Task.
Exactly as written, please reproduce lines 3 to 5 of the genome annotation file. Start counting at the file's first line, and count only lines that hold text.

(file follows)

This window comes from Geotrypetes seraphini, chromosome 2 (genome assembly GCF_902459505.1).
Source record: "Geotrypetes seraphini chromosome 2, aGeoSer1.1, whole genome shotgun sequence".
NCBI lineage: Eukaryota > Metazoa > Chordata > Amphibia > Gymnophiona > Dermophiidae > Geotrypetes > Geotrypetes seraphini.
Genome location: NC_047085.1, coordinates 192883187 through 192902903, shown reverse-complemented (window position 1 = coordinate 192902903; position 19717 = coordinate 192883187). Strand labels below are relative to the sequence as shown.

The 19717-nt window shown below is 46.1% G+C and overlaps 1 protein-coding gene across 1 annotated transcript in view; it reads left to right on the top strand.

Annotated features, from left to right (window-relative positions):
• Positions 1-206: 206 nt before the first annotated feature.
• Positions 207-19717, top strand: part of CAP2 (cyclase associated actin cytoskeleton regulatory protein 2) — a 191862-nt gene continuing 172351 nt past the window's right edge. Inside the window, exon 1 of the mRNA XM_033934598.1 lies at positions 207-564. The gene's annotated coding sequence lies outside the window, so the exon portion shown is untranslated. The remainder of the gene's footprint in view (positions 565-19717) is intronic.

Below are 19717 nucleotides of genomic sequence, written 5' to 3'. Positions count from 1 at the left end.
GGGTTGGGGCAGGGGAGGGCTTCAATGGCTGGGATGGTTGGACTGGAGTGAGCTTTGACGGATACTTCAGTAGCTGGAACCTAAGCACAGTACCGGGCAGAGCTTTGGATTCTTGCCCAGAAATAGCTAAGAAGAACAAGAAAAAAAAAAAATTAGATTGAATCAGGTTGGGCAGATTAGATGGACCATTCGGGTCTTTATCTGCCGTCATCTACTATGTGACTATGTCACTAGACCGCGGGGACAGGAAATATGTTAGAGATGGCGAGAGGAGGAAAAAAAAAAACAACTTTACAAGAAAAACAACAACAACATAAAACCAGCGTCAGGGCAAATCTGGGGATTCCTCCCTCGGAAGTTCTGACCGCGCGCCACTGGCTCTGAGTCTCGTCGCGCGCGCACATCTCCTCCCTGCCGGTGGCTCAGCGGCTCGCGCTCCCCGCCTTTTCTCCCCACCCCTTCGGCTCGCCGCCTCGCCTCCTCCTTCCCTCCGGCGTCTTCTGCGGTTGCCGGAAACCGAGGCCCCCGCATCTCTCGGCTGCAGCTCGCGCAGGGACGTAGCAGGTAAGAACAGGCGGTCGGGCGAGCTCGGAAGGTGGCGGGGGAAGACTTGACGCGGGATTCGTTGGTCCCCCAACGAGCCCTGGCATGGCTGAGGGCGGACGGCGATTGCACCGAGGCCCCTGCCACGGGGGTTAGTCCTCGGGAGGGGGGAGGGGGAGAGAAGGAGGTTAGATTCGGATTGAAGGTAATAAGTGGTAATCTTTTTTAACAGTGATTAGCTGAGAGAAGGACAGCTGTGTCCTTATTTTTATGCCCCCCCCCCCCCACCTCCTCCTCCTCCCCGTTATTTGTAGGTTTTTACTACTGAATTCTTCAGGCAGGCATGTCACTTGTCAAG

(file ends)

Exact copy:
NCBI lineage: Eukaryota > Metazoa > Chordata > Amphibia > Gymnophiona > Dermophiidae > Geotrypetes > Geotrypetes seraphini.
Genome location: NC_047085.1, coordinates 192883187 through 192902903, shown reverse-complemented (window position 1 = coordinate 192902903; position 19717 = coordinate 192883187). Strand labels below are relative to the sequence as shown.

The 19717-nt window shown below is 46.1% G+C and overlaps 1 protein-coding gene across 1 annotated transcript in view; it reads left to right on the top strand.